Review | The Nocturnal City

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Robert Shaw The Nocturnal City (London:  Routledge, 2018), pp. 126, ISBN: 9781138676404

What is the city at night?  With 24-hour lives in the globalization era, there is a tendency to conflate day activity with night life in a busy urban area.  Not so, states Robert Shaw.  His newly published book, The Nocturnal City, is an effort to delve into the city at night which is a “very different time-space from day.”

Robert Shaw (also known as Robert Lawshaw post-marriage) is an urban geographer with the geography department at the University of Newcastle. His research interests focus on the relationship between night and society as well as how the built environment shapes peoples urban experiences.

Shaw notes in the introduction that the key aim of his book is to put “the night front and centre in the research agenda.”  The night, he argues, is often an ignored aspect of research, a “forgotten background.”  A collection of his own research and published literature, this book is the result of more than a decade of work starting with his PhD.  Shaw’s book explores the way humans interface with the darkness that night brings while making the argument that the night should be, in and of itself, an object of research.

The first chapter surveys the theories developed to define and explain the urban environment.  What is meant by urban life?  What are the characteristics that define a life within a densely built environment?  Chapter two introduces night into the urban environment and dives into a historical review of how the development of artificial sources of light has molded the urban environment.

The book takes the reader on a journey over time and space through the urban night. Throughout the book issues of race, gender, and sexuality are addressed.  For example, Shaw notes that “nighttime cities are spaces in which, broadly speaking, men are more freely able to choose to enter, while women are more likely to be forced to enter for work.”  Chapter 2, in particular, focuses on the denizens of the night.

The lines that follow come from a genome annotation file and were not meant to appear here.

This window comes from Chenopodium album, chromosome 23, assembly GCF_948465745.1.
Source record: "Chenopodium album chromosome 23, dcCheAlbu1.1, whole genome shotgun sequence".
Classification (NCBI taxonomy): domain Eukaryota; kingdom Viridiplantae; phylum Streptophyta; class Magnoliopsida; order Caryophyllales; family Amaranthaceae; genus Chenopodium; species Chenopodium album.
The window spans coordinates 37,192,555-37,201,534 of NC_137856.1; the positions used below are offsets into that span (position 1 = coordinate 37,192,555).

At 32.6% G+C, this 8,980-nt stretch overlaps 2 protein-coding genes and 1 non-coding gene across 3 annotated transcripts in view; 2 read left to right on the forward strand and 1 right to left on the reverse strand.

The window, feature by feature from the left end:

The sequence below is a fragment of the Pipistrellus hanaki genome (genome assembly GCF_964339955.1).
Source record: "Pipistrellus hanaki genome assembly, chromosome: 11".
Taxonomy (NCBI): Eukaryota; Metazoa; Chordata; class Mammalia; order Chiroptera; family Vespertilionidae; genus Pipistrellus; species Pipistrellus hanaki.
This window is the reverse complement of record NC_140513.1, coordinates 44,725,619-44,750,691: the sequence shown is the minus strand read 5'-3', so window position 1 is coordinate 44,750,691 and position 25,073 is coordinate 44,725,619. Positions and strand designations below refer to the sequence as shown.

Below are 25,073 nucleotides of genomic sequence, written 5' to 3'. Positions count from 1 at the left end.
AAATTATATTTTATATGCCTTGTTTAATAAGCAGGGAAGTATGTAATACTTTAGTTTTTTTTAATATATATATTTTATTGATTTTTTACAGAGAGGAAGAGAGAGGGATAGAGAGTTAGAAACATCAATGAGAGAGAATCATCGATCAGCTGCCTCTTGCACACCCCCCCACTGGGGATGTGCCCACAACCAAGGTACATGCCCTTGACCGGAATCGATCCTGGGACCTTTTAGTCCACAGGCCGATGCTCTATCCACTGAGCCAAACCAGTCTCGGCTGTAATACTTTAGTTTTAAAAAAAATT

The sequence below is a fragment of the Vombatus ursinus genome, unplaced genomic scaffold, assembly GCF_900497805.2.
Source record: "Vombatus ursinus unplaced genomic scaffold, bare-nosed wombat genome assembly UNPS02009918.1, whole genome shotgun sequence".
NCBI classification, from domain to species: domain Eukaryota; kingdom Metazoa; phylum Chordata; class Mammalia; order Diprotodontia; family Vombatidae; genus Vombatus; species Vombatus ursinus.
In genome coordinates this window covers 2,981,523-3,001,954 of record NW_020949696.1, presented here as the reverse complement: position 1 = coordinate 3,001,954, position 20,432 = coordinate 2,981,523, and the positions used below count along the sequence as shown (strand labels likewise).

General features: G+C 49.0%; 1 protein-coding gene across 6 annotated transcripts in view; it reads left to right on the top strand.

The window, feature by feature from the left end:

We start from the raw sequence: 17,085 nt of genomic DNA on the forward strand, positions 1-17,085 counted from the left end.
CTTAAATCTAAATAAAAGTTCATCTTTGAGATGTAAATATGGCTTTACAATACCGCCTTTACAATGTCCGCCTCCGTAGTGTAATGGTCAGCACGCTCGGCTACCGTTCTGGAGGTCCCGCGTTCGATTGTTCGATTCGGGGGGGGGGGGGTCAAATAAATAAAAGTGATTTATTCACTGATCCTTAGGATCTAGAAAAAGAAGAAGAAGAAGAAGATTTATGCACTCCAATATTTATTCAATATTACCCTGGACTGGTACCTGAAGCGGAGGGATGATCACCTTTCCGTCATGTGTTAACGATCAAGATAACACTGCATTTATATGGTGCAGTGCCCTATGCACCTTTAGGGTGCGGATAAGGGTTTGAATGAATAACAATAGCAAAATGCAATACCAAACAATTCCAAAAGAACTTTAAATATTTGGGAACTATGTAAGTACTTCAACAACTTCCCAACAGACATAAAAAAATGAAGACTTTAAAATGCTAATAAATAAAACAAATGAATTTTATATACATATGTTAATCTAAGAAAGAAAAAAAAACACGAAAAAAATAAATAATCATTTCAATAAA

While the author notes there are “some gaps”, this book provides a fairly comprehensive survey of geographical and social theories and research about the human experience at night.  Further chapters in the book introduce such concepts as light pollution, nocturnal ecologies, the night-time economy, and the domestic night.  The range of topics covered outlines just how much the night has an effect on both humans and ecological systems within the urban environment.  Shaw notes the distinction between rural and urban life “comes out more powerfully at night.”

Throughout the chapters, Shaw builds his argument about why the study of night, which he refers to a ‘nightology’, is a critical aspect of understanding the urban environment.  In his summary chapter advocating for more night research beyond the urban public space and his vision for future research into the night, Shaw remarks, “night-time research has a long way to go to match the diversity of spaces that have been studies during the day.”


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